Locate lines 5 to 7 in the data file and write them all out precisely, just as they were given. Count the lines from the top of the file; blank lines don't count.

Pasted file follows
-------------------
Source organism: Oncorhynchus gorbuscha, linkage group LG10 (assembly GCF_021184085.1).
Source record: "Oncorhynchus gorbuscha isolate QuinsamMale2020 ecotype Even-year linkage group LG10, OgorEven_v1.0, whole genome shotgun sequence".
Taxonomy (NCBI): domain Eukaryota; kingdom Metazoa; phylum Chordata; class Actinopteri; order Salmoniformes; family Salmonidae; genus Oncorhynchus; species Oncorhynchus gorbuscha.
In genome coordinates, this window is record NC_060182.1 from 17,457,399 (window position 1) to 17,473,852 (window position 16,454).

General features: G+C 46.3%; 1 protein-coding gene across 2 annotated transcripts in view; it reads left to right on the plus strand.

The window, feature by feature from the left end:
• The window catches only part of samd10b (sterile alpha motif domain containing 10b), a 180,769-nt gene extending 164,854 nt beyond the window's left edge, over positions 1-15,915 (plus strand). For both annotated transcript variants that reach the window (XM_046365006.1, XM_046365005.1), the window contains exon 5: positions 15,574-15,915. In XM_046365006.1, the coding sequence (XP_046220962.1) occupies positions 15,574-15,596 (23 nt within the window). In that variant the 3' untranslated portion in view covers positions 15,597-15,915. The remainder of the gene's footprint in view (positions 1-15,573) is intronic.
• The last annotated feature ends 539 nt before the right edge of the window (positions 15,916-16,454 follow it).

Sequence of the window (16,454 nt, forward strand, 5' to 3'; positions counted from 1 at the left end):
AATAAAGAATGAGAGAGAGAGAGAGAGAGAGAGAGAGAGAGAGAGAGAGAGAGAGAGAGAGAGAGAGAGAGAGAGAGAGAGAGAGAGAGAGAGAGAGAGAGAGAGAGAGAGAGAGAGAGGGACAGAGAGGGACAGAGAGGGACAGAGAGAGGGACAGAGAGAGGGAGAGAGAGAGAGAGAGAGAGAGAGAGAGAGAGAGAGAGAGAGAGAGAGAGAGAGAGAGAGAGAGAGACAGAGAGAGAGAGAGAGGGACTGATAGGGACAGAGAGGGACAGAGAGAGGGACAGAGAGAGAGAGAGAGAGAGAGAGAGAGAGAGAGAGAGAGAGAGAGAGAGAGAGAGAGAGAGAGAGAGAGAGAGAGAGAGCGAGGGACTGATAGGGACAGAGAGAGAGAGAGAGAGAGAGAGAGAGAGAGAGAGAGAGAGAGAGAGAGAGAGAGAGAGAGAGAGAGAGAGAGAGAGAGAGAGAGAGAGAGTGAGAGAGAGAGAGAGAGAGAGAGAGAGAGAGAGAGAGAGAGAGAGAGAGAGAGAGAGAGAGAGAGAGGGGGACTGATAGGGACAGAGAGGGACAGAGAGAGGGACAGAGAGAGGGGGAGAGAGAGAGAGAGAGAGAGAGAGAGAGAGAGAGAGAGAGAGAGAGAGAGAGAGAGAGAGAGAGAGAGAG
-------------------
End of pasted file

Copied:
General features: G+C 46.3%; 1 protein-coding gene across 2 annotated transcripts in view; it reads left to right on the plus strand.

The window, feature by feature from the left end:
• The window catches only part of samd10b (sterile alpha motif domain containing 10b), a 180,769-nt gene extending 164,854 nt beyond the window's left edge, over positions 1-15,915 (plus strand). For both annotated transcript variants that reach the window (XM_046365006.1, XM_046365005.1), the window contains exon 5: positions 15,574-15,915. In XM_046365006.1, the coding sequence (XP_046220962.1) occupies positions 15,574-15,596 (23 nt within the window). In that variant the 3' untranslated portion in view covers positions 15,597-15,915. The remainder of the gene's footprint in view (positions 1-15,573) is intronic.